receive visual data providing an image of a physical three-dimensional environment, and orientation data indicating an orientation of a device within the physical three-dimensional environment;
generate for display a simulated three-dimensional environment, the orientation of the simulated three-dimensional environment based on the orientation data indicating the orientation of the device within the physical three-dimensional environment, and the display of the simulated three-dimensional environment is based on the field of view of the device;
provide the image of the physical three-dimensional environment for display on the device within the simulated three-dimensional environment based on a field of view of the device; and
provide at least one computer-generated visual object within the simulated three-dimensional environment for overlaying on the displayed image of the physical three-dimensional environment,
wherein the at least one computer-generated visual object is displayed using perspective projection within the simulated three-dimensional environment onto the displayed image of the physical three-dimensional environment based on the orientation data indicating the orientation of the device and position data indicating a position of the device within the physical three-dimensional environment.
13. The system of claim 12, wherein the orientation data comprises data received from at least two of a geolocation sensor, a gyroscope, an accelerometer, and a compass
14. The system of claim 12, wherein the visual object is provided for display in front of a physical object in the physical three-dimensional environment associated with the visual object.
15. The system of claim 12, wherein the visual object is interactive.
16. The system of claim 15, wherein the visual object comprises at least one of text, a hyperlink, and an image.
17. The system of claim 15, wherein the visual object appears to approach the user when activated.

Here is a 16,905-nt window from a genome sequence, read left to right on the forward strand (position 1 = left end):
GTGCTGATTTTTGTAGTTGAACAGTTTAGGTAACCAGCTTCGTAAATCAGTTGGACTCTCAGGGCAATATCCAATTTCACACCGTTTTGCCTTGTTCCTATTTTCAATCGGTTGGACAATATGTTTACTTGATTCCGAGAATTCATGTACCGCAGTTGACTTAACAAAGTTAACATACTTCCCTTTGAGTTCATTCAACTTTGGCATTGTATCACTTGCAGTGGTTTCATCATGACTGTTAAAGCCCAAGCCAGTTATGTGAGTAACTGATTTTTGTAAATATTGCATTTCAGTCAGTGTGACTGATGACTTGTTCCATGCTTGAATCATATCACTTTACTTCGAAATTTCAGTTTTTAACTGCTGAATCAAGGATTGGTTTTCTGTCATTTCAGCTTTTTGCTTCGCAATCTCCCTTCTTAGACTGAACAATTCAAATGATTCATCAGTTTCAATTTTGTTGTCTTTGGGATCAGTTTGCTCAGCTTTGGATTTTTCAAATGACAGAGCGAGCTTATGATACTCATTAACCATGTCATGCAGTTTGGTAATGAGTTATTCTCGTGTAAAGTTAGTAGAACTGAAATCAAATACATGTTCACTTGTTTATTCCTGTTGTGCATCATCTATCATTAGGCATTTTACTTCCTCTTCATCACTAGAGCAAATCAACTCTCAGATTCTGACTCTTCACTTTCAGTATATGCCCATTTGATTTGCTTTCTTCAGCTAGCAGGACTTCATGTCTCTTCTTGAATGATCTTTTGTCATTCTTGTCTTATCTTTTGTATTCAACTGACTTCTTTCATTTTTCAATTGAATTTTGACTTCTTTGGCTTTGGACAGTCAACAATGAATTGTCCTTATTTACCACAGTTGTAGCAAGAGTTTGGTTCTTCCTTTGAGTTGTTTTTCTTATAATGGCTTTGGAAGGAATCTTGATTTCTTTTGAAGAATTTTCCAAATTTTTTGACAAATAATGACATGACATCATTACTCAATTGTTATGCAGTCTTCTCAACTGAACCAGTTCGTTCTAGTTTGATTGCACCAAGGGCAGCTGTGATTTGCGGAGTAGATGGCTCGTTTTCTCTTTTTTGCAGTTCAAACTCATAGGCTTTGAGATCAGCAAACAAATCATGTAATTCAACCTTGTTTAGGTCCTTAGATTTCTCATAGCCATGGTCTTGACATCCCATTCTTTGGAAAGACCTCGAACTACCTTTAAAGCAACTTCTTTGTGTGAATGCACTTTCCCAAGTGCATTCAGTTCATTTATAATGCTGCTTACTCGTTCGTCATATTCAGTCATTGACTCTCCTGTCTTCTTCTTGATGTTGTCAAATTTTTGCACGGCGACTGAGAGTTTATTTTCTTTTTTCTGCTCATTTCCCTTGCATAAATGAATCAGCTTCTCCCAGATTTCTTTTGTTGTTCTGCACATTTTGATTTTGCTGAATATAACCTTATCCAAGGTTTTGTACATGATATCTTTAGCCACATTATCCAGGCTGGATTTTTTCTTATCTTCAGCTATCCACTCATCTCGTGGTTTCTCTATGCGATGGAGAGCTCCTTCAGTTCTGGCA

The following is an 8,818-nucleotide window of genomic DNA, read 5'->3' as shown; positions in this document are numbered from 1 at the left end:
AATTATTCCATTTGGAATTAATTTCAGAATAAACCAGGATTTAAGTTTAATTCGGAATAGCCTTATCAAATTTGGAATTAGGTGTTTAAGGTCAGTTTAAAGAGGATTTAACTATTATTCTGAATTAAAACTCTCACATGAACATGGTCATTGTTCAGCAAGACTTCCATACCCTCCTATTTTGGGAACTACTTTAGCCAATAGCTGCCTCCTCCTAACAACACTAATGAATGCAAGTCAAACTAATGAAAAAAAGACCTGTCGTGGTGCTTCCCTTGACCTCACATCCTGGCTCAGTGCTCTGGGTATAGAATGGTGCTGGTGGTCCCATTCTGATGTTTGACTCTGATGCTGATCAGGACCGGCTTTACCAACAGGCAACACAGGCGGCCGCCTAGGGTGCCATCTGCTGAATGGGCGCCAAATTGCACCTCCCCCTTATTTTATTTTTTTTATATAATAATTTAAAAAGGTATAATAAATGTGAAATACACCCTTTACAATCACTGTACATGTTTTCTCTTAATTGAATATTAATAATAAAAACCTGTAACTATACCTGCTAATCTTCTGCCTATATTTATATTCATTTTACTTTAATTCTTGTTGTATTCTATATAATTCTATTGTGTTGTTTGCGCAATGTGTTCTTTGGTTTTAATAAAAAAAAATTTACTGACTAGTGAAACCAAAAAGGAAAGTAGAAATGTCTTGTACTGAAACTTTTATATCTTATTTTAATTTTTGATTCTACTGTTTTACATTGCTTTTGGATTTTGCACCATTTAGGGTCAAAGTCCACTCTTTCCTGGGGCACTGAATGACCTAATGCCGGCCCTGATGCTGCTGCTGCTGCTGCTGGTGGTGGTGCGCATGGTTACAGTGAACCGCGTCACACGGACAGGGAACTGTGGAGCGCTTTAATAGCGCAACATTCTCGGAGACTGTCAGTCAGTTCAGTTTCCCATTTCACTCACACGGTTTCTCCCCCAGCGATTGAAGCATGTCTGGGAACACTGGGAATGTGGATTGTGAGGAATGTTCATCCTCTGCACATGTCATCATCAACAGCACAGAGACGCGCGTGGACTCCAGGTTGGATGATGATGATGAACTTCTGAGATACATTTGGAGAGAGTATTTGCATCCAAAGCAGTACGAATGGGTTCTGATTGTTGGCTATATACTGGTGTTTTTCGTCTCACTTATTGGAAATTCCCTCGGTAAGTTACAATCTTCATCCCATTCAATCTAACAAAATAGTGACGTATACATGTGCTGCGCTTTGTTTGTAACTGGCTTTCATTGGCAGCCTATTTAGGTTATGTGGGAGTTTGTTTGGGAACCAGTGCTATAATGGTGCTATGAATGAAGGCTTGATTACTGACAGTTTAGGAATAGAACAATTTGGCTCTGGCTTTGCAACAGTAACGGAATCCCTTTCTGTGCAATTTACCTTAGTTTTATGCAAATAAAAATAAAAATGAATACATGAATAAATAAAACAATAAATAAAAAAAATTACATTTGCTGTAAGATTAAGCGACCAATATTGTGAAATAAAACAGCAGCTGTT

18. The system of claim 15, wherein the visual object rotates to display additional information associated with the visual object when activated.
19. The system of claim 12, wherein a field of view of the simulated three-dimensional environment is defined by a field of view of a camera display input of the device.
20. The system of claim 12, wherein the visual object is associated with a position within the simulated three-dimensional environment.
21. The system of claim 20, wherein the simulated three-dimensional environment is displayed as a spherical three-dimensional environment or a flat three-dimensional environment.
22. The system of claim 12, wherein multiple visual objects displayed within the simulated three-dimensional environment along substantially the same z-axis are displayed in a raised tier configuration.
23. A machine-readable storage medium comprising machine-readable instructions for causing a processor to execute a method for augmenting a view of a physical environment with computer-generated sensory input, the method comprising:
receiving visual data providing an image of a physical three-dimensional environment, and orientation data indicating an orientation of a device within the physical three-dimensional environment;
generating for display a simulated three-dimensional environment, the orientation of the simulated three-dimensional environment based on the orientation data indicating the orientation of the device within the physical three-dimensional environment, and the display of the simulated three-dimensional environment is based on the field of view of the device;
providing the image of the physical three-dimensional environment for display on the device within the simulated three-dimensional environment based on the field of view of the device; and
providing at least one computer-generated visual object within the simulated three-dimensional environment for overlaying on the displayed image of the physical three-dimensional environment,